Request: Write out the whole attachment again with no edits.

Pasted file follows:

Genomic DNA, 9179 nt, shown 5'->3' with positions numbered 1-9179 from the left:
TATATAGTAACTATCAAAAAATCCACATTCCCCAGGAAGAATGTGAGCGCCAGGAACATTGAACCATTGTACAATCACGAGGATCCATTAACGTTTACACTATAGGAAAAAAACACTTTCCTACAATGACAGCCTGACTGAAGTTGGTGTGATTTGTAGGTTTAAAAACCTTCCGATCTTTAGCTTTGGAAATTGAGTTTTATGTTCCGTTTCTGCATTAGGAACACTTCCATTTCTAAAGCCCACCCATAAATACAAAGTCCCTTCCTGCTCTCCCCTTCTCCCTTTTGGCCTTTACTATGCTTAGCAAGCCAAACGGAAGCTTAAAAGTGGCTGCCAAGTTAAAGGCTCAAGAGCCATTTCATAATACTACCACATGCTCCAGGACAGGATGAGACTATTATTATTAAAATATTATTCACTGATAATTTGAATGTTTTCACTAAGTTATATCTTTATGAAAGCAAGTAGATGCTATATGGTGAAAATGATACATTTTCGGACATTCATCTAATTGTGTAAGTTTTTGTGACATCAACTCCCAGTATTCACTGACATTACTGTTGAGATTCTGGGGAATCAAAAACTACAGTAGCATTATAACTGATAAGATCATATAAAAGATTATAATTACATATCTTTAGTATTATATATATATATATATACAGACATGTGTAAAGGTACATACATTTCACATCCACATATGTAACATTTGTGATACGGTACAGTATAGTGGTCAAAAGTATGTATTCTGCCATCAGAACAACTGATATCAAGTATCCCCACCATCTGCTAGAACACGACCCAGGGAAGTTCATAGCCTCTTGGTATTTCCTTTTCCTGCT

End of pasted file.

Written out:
Genomic DNA, 9179 nt, shown 5'->3' with positions numbered 1-9179 from the left:
TATATAGTAACTATCAAAAAATCCACATTCCCCAGGAAGAATGTGAGCGCCAGGAACATTGAACCATTGTACAATCACGAGGATCCATTAACGTTTACACTATAGGAAAAAAACACTTTCCTACAATGACAGCCTGACTGAAGTTGGTGTGATTTGTAGGTTTAAAAACCTTCCGATCTTTAGCTTTGGAAATTGAGTTTTATGTTCCGTTTCTGCATTAGGAACACTTCCATTTCTAAAGCCCACCCATAAATACAAAGTCCCTTCCTGCTCTCCCCTTCTCCCTTTTGGCCTTTACTATGCTTAGCAAGCCAAACGGAAGCTTAAAAGTGGCTGCCAAGTTAAAGGCTCAAGAGCCATTTCATAATACTACCACATGCTCCAGGACAGGATGAGACTATTATTATTAAAATATTATTCACTGATAATTTGAATGTTTTCACTAAGTTATATCTTTATGAAAGCAAGTAGATGCTATATGGTGAAAATGATACATTTTCGGACATTCATCTAATTGTGTAAGTTTTTGTGACATCAACTCCCAGTATTCACTGACATTACTGTTGAGATTCTGGGGAATCAAAAACTACAGTAGCATTATAACTGATAAGATCATATAAAAGATTATAATTACATATCTTTAGTATTATATATATATATATATACAGACATGTGTAAAGGTACATACATTTCACATCCACATATGTAACATTTGTGATACGGTACAGTATAGTGGTCAAAAGTATGTATTCTGCCATCAGAACAACTGATATCAAGTATCCCCACCATCTGCTAGAACACGACCCAGGGAAGTTCATAGCCTCTTGGTATTTCCTTTTCCTGCT